Tops 10 tips for re-opening your venue this summer

Our expert editor, Jonathan Watt, gives his strategy for outlets when welcoming back customers

With pubs and bars expected to begin trading again in a matter of weeks, now is the moment to press ahead with plans for reopening, as well as what trading will look like against the continued backdrop of social distancing.

Safety will be the public’s foremost concern. Creating a safe environment out of home will help reinforce their confidence that your outlet is one in which they can relax and enjoy themselves without having to worry as much about coronavirus.

This begs the question; how can this be done in practice?

We’ve curated 10 top tips to help make the route to reopening and operating as straightforward as possible. Whether you are just starting to prepare for reopening or already some of the way there, there are tips for each part of the customer journey in your outlet from entrance to exit.

Top tips: a checklist for operators

Reinforcing your safety credentials

Safety is paramount to a successful reopening, particularly in the initial phases of the easing of lockdown.

But fear not, for there are a few basic steps you can take to secure consumer confidence. By following them, you will ensure that your customers return – and tell their family and friends too.

Making sure hand sanitiser is readily available for customers and staff from the moment they first walk into the outlet will help to make a huge difference.

One of the most fundamental pieces of advice offered by scientists and health professionals throughout this pandemic has been to wash your hands regularly. And with good reason too. Consistent hand-washing has been proven to significantly reduce Covid-19’s transmission rate.

This is something simple that operators could look to impress on all their staff ahead of reopening. Why not consider placing several signs or reminders around your venue to prompt staff to do so? Both customers and staff will undoubtedly understand and appreciate a renewed emphasis on hygiene.

The act of service

Another area deserving of operators’ attention is the way in which customers are served. Again, there is no need for any changes which are overly complex.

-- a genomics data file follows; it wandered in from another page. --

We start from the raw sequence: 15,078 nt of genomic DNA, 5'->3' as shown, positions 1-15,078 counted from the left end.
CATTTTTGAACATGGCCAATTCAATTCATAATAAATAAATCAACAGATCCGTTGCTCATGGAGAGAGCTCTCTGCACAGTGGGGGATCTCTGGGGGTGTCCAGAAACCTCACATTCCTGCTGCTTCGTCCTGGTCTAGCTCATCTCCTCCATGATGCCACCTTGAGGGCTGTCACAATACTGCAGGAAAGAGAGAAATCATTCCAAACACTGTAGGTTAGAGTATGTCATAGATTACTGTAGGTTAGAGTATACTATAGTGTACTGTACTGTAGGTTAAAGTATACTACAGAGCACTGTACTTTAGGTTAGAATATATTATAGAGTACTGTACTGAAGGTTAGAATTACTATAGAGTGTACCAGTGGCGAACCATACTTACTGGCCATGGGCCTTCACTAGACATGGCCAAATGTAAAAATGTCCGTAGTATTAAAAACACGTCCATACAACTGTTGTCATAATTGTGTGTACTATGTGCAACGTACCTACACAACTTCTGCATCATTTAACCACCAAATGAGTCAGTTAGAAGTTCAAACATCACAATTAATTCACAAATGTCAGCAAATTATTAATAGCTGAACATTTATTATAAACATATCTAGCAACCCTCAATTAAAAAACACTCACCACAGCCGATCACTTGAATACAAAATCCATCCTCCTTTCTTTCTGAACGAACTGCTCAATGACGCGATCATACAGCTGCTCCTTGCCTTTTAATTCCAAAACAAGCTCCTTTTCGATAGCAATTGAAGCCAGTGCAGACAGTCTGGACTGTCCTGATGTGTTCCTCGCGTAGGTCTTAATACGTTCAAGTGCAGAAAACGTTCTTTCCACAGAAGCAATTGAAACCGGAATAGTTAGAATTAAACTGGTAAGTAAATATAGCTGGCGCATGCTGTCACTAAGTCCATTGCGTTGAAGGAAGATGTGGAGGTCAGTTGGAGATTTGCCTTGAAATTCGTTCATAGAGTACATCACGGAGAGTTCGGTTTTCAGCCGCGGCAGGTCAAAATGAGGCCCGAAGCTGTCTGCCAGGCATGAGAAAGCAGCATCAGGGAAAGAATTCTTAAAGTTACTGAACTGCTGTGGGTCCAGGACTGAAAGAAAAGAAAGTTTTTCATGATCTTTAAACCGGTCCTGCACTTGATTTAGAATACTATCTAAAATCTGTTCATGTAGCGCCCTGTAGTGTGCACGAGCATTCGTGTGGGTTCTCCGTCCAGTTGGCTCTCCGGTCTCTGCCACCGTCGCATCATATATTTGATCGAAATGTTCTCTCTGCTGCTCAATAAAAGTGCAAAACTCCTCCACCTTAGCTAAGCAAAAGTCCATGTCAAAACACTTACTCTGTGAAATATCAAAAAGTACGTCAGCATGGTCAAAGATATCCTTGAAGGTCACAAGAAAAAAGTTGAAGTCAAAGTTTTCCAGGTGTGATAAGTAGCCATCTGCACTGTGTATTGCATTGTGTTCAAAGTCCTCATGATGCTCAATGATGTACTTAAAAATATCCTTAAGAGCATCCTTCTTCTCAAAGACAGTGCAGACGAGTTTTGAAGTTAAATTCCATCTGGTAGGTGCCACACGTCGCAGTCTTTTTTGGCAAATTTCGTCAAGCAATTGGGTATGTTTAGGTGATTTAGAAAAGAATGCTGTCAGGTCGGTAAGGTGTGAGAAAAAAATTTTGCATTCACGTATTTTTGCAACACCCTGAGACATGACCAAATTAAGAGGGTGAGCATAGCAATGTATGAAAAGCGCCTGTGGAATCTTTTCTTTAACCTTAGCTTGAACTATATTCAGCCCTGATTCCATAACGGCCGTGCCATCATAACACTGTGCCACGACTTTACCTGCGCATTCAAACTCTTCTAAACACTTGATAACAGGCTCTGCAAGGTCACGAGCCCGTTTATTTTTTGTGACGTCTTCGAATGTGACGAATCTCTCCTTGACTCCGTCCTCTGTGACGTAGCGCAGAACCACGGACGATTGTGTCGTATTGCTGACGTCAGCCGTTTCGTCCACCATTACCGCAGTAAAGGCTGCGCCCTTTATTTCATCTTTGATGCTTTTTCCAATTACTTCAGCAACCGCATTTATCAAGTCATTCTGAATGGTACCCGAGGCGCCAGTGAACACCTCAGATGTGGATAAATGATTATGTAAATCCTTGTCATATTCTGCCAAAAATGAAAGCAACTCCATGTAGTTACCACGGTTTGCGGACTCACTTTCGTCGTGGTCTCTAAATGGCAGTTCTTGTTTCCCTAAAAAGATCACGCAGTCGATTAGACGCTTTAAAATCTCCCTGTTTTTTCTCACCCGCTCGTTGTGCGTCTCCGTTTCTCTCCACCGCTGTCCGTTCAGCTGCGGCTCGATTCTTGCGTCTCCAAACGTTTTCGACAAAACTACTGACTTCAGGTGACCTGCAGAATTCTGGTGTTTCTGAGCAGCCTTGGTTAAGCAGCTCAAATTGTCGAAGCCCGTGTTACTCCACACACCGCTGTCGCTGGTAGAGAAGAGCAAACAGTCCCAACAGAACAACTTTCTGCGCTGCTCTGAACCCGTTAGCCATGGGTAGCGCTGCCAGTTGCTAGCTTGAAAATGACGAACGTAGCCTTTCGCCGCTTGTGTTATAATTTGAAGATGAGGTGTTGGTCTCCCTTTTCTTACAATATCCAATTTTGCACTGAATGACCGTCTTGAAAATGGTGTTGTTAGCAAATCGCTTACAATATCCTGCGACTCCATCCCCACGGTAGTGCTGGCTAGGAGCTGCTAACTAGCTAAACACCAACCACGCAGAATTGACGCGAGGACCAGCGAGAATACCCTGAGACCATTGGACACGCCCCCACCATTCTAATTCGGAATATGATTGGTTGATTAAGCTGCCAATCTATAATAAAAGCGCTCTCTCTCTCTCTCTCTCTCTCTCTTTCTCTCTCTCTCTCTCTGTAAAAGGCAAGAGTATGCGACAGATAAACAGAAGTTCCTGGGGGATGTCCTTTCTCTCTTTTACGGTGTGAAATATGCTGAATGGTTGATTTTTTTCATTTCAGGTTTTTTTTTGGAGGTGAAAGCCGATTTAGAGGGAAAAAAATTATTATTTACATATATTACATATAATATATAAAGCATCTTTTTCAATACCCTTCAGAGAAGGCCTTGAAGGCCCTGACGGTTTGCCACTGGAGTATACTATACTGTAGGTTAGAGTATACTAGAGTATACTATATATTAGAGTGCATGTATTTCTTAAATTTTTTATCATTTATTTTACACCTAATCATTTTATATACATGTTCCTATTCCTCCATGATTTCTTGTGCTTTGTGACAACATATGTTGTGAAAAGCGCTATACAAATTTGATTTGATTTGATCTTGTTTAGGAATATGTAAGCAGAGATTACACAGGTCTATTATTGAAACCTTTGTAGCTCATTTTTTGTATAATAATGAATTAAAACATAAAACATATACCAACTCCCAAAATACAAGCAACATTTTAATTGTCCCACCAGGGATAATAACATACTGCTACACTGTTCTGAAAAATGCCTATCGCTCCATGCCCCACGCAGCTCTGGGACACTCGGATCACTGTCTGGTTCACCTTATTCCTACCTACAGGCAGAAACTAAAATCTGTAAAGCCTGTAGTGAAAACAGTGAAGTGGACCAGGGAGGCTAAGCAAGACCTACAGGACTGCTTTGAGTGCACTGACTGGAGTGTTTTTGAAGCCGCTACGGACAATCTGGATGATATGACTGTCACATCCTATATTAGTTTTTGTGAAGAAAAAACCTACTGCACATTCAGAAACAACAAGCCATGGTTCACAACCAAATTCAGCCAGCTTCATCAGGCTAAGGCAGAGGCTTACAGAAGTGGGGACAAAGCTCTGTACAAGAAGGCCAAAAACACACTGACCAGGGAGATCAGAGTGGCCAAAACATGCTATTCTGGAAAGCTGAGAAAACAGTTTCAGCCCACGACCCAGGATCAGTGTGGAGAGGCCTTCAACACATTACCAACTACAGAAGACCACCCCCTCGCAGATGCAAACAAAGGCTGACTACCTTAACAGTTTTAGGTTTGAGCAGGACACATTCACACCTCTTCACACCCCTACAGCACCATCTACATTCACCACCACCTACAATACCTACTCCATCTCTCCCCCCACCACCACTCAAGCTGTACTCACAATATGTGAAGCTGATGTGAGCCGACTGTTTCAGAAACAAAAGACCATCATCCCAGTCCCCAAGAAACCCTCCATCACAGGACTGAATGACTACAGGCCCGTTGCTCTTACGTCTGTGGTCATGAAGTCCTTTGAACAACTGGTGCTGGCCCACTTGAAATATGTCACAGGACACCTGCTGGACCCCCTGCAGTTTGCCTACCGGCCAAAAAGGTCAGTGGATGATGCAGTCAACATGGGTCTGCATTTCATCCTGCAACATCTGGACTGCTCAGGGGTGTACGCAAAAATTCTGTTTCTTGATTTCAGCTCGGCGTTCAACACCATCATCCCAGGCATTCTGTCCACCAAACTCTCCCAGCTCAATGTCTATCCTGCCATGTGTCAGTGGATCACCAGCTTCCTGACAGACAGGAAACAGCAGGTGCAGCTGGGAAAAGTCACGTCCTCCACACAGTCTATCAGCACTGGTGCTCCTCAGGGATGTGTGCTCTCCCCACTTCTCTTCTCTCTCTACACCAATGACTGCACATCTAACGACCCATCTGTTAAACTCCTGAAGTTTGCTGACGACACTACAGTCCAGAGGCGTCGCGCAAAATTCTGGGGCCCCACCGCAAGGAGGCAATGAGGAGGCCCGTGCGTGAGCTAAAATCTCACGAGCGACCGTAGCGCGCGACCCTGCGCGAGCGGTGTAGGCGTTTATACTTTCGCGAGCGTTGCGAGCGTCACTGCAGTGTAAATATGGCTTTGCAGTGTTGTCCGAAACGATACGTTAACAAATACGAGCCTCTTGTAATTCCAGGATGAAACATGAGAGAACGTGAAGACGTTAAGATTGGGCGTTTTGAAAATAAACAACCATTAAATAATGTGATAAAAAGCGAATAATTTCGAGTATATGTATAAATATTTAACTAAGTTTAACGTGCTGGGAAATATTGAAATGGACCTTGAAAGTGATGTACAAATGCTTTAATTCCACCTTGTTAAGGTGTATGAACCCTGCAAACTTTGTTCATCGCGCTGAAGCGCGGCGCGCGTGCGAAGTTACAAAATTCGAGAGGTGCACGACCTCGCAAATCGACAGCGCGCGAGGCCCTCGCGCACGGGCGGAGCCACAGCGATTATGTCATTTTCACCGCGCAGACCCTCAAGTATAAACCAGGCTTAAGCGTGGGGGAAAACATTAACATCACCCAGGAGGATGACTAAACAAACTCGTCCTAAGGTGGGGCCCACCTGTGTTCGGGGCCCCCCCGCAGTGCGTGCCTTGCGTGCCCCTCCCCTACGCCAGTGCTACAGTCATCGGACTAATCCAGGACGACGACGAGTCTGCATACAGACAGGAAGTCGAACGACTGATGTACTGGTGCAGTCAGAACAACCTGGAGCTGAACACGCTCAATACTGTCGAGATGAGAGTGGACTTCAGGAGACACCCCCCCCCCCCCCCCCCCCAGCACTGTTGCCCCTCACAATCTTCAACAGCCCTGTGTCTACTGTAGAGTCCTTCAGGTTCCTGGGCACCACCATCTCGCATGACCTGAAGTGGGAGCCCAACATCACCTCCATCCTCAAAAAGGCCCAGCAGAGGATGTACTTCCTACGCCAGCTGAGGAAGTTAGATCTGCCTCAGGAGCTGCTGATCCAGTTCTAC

Taking care of customers comes naturally to most people in the hospitality industry. And with good service regularly rated by guests as the most important aspect in the sector, reassuring them from the moment they enter the venue by seating them promptly and explaining any new measures can help make them feel safe and looked after.

Ways to successfully minimise any threats presented by Coronavirus include offering individually-wrapped condiments and sauces before putting them on plates rather than tables; the same applies to cutlery too.

Drinks can be served to tables on trays with customers then removing their own drinks from it. If employees do have to carry individual drinks to guests, you could make it a policy for staff to only touch the base of the glass and then make customers aware of this preventative action.

Going forward together

Providing first-rate service in pubs and bars is a team game; never more so than during these unprecedented times for the hospitality sector.

With staff so critical to the success of new procedures, you could look to up your communication via regular team meetings, both in person and digitally, with your employees. This will ensure that they fully understand all the changes which have been made.

If everyone appreciates the why and how of new service methods, you’ll be ready to reopen with aplomb and be better set for success.

Shout about it

Having spent so long at home, it’s expected that initial demand for dining out will be high. New research from Mintel suggests that lockdown could intensify the consumer trend to prioritise experience over possessions, which is good news for the hospitality sector.

To take advantage of the opening uptick in demand, it’ll be important to get the word out on reopening to as many potential customers as possible.

A mixture of both high and low-tech solutions would be advisable here. Consider ordering banners and new outside signage for your venue to help advertise the fact you’ll be looking to welcome customers back soon. Standalone A-boards and chalkboards can work well too.

Operators should look to use their business’ social media as effectively as possible too. In addition to the primary reopening message, incorporating health and safety cues into any external notices and posts online can help bolster confidence in the fact that your outlet is a safe place to come and enjoy a few drinks or a meal.

That could take the form of signalling that hand sanitiser will be available throughout the outlet or that you have introduced new processes, such as total table service, to successfully deal with the big issue of the day.

A great example of this can be found in Edinburgh, at cocktail bar The Blackbird. Its operators have used Instagram stories to show the venue being cleaned and prepared for reopening to boost its cleanliness credentials. Again, this reassurance is so key to tempting customers back through the doors.

Getting your inside capacity right

Complying with a two-metre distance between separate groups will undoubtedly be a challenge for many operators.

While it is worthwhile noting that the UK Government has made a commitment to study whether the two-metre rule can be halved to one, as is the case in France, operators should be prepared to reduce their capacity if they are to reopen this summer.

Methods to help your venue comply with the distancing measures could include using individual dividers to create booth-style areas for customers and making sure there is at least two-metres between tables.

Other measures could include devising a simple one-way system for your outlet with a separate entrance and exit, if possible.

That’s been the blueprint for reopening demonstrated by Oakman Inns. Last month, the independent operator adapted the Betsy Wynne pub in Buckinghamshire to show how outlets could operate while adhering to government guidelines.